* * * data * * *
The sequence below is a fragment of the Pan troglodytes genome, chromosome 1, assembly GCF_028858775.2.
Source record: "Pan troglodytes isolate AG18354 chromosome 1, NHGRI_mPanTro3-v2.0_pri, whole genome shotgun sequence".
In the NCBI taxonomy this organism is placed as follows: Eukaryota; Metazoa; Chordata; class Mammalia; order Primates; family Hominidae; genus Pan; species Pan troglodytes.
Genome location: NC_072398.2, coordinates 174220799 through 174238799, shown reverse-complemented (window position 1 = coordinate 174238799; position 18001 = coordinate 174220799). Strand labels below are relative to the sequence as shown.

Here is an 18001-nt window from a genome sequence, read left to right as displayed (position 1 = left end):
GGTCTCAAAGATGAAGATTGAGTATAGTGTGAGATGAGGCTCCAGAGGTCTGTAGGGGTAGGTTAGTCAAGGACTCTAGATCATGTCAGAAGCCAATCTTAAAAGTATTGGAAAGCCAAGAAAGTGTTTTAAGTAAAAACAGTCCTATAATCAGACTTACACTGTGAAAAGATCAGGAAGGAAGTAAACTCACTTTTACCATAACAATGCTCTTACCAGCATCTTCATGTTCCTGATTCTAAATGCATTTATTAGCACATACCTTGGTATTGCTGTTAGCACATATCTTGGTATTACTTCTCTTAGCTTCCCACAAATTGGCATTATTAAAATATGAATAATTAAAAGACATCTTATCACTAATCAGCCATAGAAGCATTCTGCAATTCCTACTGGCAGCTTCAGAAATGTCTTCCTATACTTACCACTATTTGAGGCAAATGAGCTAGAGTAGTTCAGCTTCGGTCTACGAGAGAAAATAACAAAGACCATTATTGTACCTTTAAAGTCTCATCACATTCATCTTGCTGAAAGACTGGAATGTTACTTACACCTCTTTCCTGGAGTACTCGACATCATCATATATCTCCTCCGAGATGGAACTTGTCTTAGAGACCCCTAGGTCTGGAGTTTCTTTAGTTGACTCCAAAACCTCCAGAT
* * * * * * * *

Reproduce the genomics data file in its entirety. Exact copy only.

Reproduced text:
The sequence below is a fragment of the Pan troglodytes genome, chromosome 1, assembly GCF_028858775.2.
Source record: "Pan troglodytes isolate AG18354 chromosome 1, NHGRI_mPanTro3-v2.0_pri, whole genome shotgun sequence".
In the NCBI taxonomy this organism is placed as follows: Eukaryota; Metazoa; Chordata; class Mammalia; order Primates; family Hominidae; genus Pan; species Pan troglodytes.
Genome location: NC_072398.2, coordinates 174220799 through 174238799, shown reverse-complemented (window position 1 = coordinate 174238799; position 18001 = coordinate 174220799). Strand labels below are relative to the sequence as shown.

Here is an 18001-nt window from a genome sequence, read left to right as displayed (position 1 = left end):
GGTCTCAAAGATGAAGATTGAGTATAGTGTGAGATGAGGCTCCAGAGGTCTGTAGGGGTAGGTTAGTCAAGGACTCTAGATCATGTCAGAAGCCAATCTTAAAAGTATTGGAAAGCCAAGAAAGTGTTTTAAGTAAAAACAGTCCTATAATCAGACTTACACTGTGAAAAGATCAGGAAGGAAGTAAACTCACTTTTACCATAACAATGCTCTTACCAGCATCTTCATGTTCCTGATTCTAAATGCATTTATTAGCACATACCTTGGTATTGCTGTTAGCACATATCTTGGTATTACTTCTCTTAGCTTCCCACAAATTGGCATTATTAAAATATGAATAATTAAAAGACATCTTATCACTAATCAGCCATAGAAGCATTCTGCAATTCCTACTGGCAGCTTCAGAAATGTCTTCCTATACTTACCACTATTTGAGGCAAATGAGCTAGAGTAGTTCAGCTTCGGTCTACGAGAGAAAATAACAAAGACCATTATTGTACCTTTAAAGTCTCATCACATTCATCTTGCTGAAAGACTGGAATGTTACTTACACCTCTTTCCTGGAGTACTCGACATCATCATATATCTCCTCCGAGATGGAACTTGTCTTAGAGACCCCTAGGTCTGGAGTTTCTTTAGTTGACTCCAAAACCTCCAGAT